• 10 year annual average return >10% but anything above 8% is decent, and make sure the fund/stock has been around for at least a decade
  • price to equity (p/e) Relative to other funds/stocks in the sector, but the lower the better
  • Price to Book: Same as P/E, you’re looking for a smaller number. Smaller tbe better, though it’s all relative to counterparts
  • Dividend Growth: You just want to see that the dividend is growing consistently, higher the percent growth the better, but anything positive is good
  • Performance compared to benchmark and SPY: You want something that outperforms (AFTER operating expenses) SPY and other benchmarks in the industry, else you might as well own those instead
  • Debt to Equity: The lower the better, though some business models by default Carry higher debt, so this isn’t as important
  • Payout Ratio: How much of the companies profits go to its investors. The higher the number, the more the institutions give investors, but also the LESS they are reinvesting into the company, which can lead to minimal appreciation and growth. So keep that in mind... try to pick something in the middle, 20-30% range, but higher or lower is fine. Again depends on all the other factors and the industry and business model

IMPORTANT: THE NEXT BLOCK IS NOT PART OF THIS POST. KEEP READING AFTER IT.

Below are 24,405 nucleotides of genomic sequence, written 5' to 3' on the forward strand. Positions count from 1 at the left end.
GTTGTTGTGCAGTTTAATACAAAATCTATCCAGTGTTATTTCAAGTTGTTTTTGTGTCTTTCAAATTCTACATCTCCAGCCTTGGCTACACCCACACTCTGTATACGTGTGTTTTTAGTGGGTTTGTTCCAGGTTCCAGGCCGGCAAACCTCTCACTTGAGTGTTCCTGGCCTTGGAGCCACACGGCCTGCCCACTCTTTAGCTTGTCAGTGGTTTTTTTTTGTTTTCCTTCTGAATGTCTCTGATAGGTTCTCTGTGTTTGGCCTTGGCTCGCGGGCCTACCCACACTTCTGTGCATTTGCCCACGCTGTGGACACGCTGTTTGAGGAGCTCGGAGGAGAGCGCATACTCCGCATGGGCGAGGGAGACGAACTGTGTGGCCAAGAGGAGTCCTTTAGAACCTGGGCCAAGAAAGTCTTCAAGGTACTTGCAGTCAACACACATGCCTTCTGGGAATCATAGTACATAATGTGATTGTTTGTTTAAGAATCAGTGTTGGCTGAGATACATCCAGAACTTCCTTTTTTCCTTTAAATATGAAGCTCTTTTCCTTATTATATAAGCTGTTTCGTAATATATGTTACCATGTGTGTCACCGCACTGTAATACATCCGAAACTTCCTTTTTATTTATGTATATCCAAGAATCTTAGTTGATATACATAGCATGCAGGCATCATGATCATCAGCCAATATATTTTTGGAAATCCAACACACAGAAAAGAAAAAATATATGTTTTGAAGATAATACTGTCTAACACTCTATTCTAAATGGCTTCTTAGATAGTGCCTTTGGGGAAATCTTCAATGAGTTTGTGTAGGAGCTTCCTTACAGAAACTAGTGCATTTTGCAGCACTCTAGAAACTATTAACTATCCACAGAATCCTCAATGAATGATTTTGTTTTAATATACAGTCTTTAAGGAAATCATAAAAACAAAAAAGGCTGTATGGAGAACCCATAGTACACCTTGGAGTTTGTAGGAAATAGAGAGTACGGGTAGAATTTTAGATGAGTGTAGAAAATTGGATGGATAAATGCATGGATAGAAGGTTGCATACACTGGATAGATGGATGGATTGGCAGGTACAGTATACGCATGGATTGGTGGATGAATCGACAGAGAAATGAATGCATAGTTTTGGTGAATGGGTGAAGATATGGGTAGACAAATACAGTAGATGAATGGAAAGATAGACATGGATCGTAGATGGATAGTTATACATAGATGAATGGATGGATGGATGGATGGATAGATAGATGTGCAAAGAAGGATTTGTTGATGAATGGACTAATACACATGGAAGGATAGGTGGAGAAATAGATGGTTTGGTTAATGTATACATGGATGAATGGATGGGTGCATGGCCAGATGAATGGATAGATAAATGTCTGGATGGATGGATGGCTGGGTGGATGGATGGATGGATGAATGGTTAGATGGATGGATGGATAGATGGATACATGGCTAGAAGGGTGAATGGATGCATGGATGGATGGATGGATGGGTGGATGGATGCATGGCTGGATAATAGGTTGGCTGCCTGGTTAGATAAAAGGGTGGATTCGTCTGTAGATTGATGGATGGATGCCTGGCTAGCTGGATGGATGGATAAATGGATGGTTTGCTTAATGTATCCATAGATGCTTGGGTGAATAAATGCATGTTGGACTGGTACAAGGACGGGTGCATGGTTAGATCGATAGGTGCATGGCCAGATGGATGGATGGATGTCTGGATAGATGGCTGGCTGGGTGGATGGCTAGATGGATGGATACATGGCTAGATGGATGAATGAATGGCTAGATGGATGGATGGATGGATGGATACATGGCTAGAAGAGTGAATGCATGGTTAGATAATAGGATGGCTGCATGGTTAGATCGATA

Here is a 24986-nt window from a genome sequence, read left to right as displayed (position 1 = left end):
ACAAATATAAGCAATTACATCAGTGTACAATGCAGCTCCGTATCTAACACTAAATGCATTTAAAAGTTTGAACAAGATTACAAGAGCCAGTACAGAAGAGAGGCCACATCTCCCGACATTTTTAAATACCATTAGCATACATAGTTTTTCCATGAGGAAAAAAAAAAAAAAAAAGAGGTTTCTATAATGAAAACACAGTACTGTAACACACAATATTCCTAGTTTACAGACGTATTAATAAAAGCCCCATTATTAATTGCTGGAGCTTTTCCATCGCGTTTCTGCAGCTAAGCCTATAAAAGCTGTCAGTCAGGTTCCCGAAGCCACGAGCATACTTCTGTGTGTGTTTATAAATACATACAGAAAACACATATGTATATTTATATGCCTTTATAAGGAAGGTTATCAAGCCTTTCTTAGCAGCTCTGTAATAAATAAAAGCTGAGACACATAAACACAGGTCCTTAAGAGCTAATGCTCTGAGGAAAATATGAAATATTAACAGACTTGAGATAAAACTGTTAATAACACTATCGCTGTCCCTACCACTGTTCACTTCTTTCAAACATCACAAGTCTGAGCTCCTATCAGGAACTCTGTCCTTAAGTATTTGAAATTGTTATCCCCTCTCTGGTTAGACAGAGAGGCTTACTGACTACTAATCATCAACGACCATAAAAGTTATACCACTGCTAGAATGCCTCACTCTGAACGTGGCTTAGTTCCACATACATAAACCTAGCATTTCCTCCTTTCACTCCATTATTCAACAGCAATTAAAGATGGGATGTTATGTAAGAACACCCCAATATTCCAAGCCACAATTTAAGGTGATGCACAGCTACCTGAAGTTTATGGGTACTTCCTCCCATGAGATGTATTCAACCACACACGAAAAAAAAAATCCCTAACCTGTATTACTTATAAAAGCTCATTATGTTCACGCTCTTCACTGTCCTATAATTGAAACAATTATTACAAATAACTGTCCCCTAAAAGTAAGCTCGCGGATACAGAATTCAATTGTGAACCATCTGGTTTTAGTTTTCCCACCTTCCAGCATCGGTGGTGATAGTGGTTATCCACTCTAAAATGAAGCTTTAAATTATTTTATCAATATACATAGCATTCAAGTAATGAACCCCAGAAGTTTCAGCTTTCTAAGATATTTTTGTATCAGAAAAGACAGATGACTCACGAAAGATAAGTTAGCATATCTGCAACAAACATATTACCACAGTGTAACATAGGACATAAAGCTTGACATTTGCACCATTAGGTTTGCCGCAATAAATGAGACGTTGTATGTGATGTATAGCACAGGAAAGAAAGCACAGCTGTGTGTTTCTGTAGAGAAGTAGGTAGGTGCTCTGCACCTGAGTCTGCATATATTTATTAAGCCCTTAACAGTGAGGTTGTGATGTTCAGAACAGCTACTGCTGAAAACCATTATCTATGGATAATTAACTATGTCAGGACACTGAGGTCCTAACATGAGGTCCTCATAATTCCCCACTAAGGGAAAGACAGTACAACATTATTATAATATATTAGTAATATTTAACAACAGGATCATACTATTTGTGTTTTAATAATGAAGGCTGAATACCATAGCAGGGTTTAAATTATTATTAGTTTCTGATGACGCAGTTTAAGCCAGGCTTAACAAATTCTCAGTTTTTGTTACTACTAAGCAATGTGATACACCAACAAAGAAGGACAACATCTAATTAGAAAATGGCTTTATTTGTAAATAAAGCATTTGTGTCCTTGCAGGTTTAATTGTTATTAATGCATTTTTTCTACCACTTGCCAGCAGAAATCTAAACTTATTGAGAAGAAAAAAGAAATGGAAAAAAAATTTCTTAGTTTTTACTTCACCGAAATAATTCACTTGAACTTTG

• Morning Star Rating or other ratings: Ratings are entirely unnecessary, but to have all your criteria met AND see that your pick has a decent (4-5 star) rating, just adds to conviction

10. Referral Links:

Here are my personal referral links to the financial platforms I use. If you use a link I will get some money and so will you. Check the website in case the referral terms have changed! Last updated this May 1st 2024